A closer look at the yellow Dandelion family plants:

Attempting to identify these flowers to species.

15 July 2008
Mill Hill Copse


15 April 2007
The leaves and bracts on this flower from Mill Hill look Dandelion-like. These leaves are mostly hidden under other herbs. 

13 April 2007

A type of DandelionCat's Ear
I think this may be the Smooth Hawks-beard, Crepis capillaris.

NB:  Look at the bracts. Look also at the leaves. 

This flower rose on a single stem from a rosette that was completely hidden by other herbs. 

Dandelions (or a related plant) were already common on the Shoreham Bank.

Ref:   Dudman, A.A. & Richards, A.J. 1997. Dandelions of Great Britain and Ireland. Botanical Society of the British Isles Handbook no. 9. London: Botanical Society of the British Isles.

Dandelions (Wikipedia)
Moth larvae that feed on Dandelions

Dandelions of Worcestershire
Dandelion Names

The British dandelions are split into nine sections.


Hawkweeds (Wikipedia)
Hawkbeards (Wikipedia)
cf. Dandelion 
Common Dandelion (with lion's tooth leaves)

28 March 2007
This hawkweed (or is this a Rough Hawkbit?) was single flowering on the edge of the path in the Hawthorn copse bit a few metres to the north of where the lower slopes turn into dense scrubland. Several shoots grew out from the rosette of smooth (not hairy or serrated) leaves. These are always difficult to identify.

17 December 2006
I have identified this solitary flower as that of the Mouse-eared Hawkweed *.The leaves were not be seen. Apart from the dead heads of Carline Thistle, this was the only flower seen on the lower slopes. There were small amounts of Nostoc Commune.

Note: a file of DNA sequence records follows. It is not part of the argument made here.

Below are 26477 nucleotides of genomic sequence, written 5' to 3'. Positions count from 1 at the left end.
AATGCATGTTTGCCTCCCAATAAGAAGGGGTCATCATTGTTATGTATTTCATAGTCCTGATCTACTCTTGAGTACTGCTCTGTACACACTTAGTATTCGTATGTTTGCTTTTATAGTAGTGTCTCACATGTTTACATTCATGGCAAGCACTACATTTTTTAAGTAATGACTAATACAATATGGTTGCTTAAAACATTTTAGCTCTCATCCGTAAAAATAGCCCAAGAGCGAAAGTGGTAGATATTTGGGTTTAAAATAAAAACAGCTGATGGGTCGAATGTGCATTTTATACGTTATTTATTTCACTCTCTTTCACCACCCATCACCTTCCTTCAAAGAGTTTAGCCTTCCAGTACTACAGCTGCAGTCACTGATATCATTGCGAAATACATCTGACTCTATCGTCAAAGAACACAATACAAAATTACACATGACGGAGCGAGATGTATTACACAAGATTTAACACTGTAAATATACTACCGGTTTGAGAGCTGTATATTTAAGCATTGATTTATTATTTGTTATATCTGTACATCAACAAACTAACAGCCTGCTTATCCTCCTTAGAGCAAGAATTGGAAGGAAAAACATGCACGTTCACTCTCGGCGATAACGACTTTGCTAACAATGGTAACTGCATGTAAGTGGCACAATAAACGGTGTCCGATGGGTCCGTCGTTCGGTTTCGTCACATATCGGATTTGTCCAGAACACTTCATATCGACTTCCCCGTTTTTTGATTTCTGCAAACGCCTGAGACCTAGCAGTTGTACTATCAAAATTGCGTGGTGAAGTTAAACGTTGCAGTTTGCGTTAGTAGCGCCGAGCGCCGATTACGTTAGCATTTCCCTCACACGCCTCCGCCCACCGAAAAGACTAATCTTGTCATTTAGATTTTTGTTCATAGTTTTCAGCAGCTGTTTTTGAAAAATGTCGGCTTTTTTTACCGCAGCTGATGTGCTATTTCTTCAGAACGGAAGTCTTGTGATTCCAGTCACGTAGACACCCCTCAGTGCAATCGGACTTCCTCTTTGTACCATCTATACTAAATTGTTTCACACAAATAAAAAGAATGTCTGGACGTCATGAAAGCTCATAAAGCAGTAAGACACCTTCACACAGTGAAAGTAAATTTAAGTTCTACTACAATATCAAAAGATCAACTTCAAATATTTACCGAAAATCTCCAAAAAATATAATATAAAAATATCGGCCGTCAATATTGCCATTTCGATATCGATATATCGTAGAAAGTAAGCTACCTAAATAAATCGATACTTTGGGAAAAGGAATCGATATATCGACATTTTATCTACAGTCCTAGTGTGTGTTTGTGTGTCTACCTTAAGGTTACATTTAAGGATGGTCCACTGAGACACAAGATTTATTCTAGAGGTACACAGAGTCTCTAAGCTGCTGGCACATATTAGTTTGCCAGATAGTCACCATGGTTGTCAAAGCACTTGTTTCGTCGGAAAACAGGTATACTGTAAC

(* ID not confirmed: the other possibility is the Autumnal Hawkbit, Leontodon autumnalis.)

17 September 2006
As the wild flowers were generally dying out everywhere, I decided to make a note of where the diminished numbers of butterflies were seen and what nectar plants if any they were using.

The lower slopes of Mill Hill are one of the only places worth visiting for butterflies in the middle to late September. The numbers were less than earlier in the month. 25 Meadow Browns were counted scattered evenly over the slopes, visiting the common Autumn Hawkbit, Leontodon autumnalis, one making a a visit to the occasional Wild Basil.

21 August 2006
Cat's Ear

A Cat's Ear was noticed in flower on the Coastal Link Cyclepath

15-18 June 2006

Picture on the far right on 30 July 2006

A new plant in flower on the shingle of Kingston Buci Beach was the unattractive
Bristly Ox-Tongue, Picris echioides.
Right: Bristly Lettuce

  The two plants illustrated above are frequent on wasteland throughout Shoreham.

20 June 2006

Mouse-eared Hawkweed on the northern bank

Mouse-eared Hawkweed on the northern bank of the Slonk Hill Cutting

6 June 2006

Cat's Ear
Dandelion at Widewater
9 April 2006
There were no butterflies to be seen at all on a quick passage walk of 15 minutes on the Shoreham Bank . The only thing of note was one of small Lasioglossum bees on a solitary Dandelion. This Dandelion looks a bit unusual with the compressed centre, but I think this occurs when the Dandelion is not in full sunlight, or in the early stages of its growth. 

3 April 2005

This Andrena bee photographed above on a Dandelion, Taraxacum officinale, at the top of The Drive, Shoreham looks familiar, but it does not seem to have been photographed before.

Overcast Day  14 July 2004
Malthouse Meadows
Bristly Ox-Tongue and Black Medick

Bristly Ox-Tongue and Black Medick

July 2003

July 2003

Shoreham Bank, Mill Hill


Location:  northern end of the lower slopes of Mill Hill.

On the middle slopes there are hundreds of leaves of the Mouse-eared Hawkweed, which also plentiful on the Slonk Hill embankment, but are present only occasionally on the lower slopes


02: Mouse-ear Hawkweed Hawkweed? showing the rosette of leaves
Click to see the hairs which are not so 
noticeable as usual, much more noticeable 
on the upper slopes